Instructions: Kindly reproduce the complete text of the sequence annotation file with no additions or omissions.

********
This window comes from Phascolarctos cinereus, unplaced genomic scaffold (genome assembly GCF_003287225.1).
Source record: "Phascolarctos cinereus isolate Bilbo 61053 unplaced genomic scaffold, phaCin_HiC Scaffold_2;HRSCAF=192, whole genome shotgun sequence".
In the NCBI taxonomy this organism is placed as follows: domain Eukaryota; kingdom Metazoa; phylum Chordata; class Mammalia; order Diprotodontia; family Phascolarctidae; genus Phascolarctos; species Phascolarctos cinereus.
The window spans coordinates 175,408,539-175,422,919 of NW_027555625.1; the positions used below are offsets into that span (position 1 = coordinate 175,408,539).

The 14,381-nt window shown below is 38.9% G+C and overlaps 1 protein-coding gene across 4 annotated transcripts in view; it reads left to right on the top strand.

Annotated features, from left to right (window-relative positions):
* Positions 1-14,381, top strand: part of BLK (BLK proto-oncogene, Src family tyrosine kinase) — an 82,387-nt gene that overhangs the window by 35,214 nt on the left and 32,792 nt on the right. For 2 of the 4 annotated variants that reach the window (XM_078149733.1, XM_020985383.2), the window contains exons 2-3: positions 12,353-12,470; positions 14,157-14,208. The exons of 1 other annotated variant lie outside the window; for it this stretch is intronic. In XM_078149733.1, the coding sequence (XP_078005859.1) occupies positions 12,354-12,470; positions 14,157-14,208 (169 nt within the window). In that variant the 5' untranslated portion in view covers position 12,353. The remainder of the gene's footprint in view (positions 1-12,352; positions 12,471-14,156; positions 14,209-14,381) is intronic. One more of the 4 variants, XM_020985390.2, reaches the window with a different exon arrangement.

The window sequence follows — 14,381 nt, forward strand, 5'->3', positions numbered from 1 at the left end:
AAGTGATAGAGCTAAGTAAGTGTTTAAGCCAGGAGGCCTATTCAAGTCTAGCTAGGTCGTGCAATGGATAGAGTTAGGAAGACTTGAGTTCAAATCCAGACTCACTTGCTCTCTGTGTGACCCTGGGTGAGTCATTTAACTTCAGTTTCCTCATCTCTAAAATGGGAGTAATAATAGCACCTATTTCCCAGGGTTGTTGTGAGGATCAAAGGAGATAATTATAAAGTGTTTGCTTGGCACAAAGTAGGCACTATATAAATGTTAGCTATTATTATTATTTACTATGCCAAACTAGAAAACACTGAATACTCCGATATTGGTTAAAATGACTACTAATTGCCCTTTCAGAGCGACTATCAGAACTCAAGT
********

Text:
This window comes from Phascolarctos cinereus, unplaced genomic scaffold (genome assembly GCF_003287225.1).
Source record: "Phascolarctos cinereus isolate Bilbo 61053 unplaced genomic scaffold, phaCin_HiC Scaffold_2;HRSCAF=192, whole genome shotgun sequence".
In the NCBI taxonomy this organism is placed as follows: domain Eukaryota; kingdom Metazoa; phylum Chordata; class Mammalia; order Diprotodontia; family Phascolarctidae; genus Phascolarctos; species Phascolarctos cinereus.
The window spans coordinates 175,408,539-175,422,919 of NW_027555625.1; the positions used below are offsets into that span (position 1 = coordinate 175,408,539).

The 14,381-nt window shown below is 38.9% G+C and overlaps 1 protein-coding gene across 4 annotated transcripts in view; it reads left to right on the top strand.

Annotated features, from left to right (window-relative positions):
* Positions 1-14,381, top strand: part of BLK (BLK proto-oncogene, Src family tyrosine kinase) — an 82,387-nt gene that overhangs the window by 35,214 nt on the left and 32,792 nt on the right. For 2 of the 4 annotated variants that reach the window (XM_078149733.1, XM_020985383.2), the window contains exons 2-3: positions 12,353-12,470; positions 14,157-14,208. The exons of 1 other annotated variant lie outside the window; for it this stretch is intronic. In XM_078149733.1, the coding sequence (XP_078005859.1) occupies positions 12,354-12,470; positions 14,157-14,208 (169 nt within the window). In that variant the 5' untranslated portion in view covers position 12,353. The remainder of the gene's footprint in view (positions 1-12,352; positions 12,471-14,156; positions 14,209-14,381) is intronic. One more of the 4 variants, XM_020985390.2, reaches the window with a different exon arrangement.

The window sequence follows — 14,381 nt, forward strand, 5'->3', positions numbered from 1 at the left end:
AAGTGATAGAGCTAAGTAAGTGTTTAAGCCAGGAGGCCTATTCAAGTCTAGCTAGGTCGTGCAATGGATAGAGTTAGGAAGACTTGAGTTCAAATCCAGACTCACTTGCTCTCTGTGTGACCCTGGGTGAGTCATTTAACTTCAGTTTCCTCATCTCTAAAATGGGAGTAATAATAGCACCTATTTCCCAGGGTTGTTGTGAGGATCAAAGGAGATAATTATAAAGTGTTTGCTTGGCACAAAGTAGGCACTATATAAATGTTAGCTATTATTATTATTTACTATGCCAAACTAGAAAACACTGAATACTCCGATATTGGTTAAAATGACTACTAATTGCCCTTTCAGAGCGACTATCAGAACTCAAGT